Tuesday, November 17, 2009

From The Middle

I have pondered this very question many times reading things like Salon or NYT, what makes them the keeper's of middle ground, what makes them decide they speak for all that is decent and good?

But according to what dispensation are entities like The New York Times and Media Matters, individuals like Burns and Krugman, endowed with that coveted imprimatur? Who says that they get to determine what is acceptable and unacceptable to polite company? That they get to stake out what counts as "the middle ground"? To decide what "elevates" and what is merely ideological pandering?

Roger Kimball explores these thoughts on a piece about the Lou Dobbs, a man didn't fall so easily into a left or right camp, but who some would demonize because he tended to see illegal immigration and overall immigration policy as a problem.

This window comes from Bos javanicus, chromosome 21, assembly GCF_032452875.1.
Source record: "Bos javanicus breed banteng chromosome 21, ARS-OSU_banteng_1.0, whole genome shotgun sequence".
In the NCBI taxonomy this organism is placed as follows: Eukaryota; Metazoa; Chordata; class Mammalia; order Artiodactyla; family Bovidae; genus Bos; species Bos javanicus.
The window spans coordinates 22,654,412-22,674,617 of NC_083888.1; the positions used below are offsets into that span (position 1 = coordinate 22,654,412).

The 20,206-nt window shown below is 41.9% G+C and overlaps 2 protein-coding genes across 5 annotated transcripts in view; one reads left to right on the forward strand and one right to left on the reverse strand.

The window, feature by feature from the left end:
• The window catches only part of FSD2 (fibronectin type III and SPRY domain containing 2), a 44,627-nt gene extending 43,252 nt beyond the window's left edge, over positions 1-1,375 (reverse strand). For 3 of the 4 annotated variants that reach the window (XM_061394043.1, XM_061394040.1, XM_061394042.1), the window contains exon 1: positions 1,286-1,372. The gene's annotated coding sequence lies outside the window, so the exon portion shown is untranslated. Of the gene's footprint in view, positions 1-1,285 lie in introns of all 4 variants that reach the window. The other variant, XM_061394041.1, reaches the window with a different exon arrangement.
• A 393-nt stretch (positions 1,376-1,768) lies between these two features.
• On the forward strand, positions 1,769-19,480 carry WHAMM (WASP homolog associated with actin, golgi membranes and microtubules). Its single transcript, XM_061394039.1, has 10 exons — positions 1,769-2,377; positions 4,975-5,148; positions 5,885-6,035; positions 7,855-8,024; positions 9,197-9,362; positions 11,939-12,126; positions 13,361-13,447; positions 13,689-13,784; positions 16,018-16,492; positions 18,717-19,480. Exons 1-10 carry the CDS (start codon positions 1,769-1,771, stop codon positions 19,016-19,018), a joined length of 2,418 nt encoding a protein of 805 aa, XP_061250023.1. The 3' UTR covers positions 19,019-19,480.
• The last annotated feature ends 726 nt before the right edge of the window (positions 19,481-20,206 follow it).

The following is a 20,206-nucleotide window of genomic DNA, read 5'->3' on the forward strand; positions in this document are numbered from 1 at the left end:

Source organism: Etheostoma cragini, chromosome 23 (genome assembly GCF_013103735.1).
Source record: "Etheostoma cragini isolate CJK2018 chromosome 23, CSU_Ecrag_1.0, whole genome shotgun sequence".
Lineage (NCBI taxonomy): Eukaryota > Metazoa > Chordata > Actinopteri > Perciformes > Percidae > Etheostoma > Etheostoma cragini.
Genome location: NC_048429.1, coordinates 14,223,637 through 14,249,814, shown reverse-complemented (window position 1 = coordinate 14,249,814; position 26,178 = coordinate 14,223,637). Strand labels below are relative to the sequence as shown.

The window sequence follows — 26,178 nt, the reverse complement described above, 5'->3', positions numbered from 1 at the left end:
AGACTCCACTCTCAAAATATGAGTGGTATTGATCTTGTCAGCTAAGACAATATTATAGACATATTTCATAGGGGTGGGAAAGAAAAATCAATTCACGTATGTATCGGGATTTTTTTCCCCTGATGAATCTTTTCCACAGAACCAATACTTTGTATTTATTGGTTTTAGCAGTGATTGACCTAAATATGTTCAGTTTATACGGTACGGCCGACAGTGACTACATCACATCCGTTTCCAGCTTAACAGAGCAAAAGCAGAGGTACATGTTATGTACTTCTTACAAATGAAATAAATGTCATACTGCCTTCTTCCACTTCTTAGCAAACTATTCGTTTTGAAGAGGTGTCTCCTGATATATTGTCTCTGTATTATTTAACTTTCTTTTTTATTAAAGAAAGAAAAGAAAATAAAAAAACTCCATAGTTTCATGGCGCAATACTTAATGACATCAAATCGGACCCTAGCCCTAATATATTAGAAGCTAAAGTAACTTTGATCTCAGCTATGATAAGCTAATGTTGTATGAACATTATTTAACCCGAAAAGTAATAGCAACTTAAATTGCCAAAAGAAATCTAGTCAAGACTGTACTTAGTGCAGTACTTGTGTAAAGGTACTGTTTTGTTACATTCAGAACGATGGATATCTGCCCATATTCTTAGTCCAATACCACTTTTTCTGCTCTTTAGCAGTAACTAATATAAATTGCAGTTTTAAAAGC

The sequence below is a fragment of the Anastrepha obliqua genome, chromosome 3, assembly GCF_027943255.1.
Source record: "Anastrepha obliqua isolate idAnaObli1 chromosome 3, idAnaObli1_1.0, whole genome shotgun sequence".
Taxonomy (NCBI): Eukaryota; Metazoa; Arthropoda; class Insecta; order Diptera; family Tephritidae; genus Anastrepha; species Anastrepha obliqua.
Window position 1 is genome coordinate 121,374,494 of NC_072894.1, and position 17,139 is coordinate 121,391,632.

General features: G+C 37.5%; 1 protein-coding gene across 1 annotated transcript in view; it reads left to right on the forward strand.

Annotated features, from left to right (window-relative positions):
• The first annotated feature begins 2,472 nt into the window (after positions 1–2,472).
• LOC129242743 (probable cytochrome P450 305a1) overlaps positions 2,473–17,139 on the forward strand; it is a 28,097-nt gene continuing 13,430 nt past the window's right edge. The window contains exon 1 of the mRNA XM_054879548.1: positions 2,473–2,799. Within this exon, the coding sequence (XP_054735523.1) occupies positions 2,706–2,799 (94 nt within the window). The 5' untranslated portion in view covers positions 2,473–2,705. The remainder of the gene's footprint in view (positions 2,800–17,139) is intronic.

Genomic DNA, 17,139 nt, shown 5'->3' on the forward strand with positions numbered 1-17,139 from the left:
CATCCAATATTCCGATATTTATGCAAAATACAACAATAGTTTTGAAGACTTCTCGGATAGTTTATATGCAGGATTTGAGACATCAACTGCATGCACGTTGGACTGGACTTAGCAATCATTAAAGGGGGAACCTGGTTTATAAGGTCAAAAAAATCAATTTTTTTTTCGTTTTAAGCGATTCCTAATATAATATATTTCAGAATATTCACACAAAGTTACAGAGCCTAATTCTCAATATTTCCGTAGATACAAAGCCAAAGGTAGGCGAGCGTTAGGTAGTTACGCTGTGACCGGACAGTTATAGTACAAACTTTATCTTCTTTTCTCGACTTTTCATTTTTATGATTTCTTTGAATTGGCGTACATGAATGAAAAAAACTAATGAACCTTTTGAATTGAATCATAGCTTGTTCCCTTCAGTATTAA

via Insty

By the way, I want to add that I'm really sick of people who proclaim to be bearers of middle ground, the moderates. As if caring about something or strongly believing in something makes you crazy. It's one thing to be an Independent because you don't like one party or another, but it's a whole other animal to condescend to anyone who holds an allegiance to an ideology or political party. You're not better than people who hold specific believes that can be easily identified as right or left, Republican or Democrat, the so called Independent who relishes in his/her role as the "sane" one is just as prejudiced as anyone else. They just like to tell themselves they are cooler, more levelheaded. Wow you like gay marriage and lower taxes - and you hate the Dems as much as you hate the Repub.? Guess what that's like most Americans!

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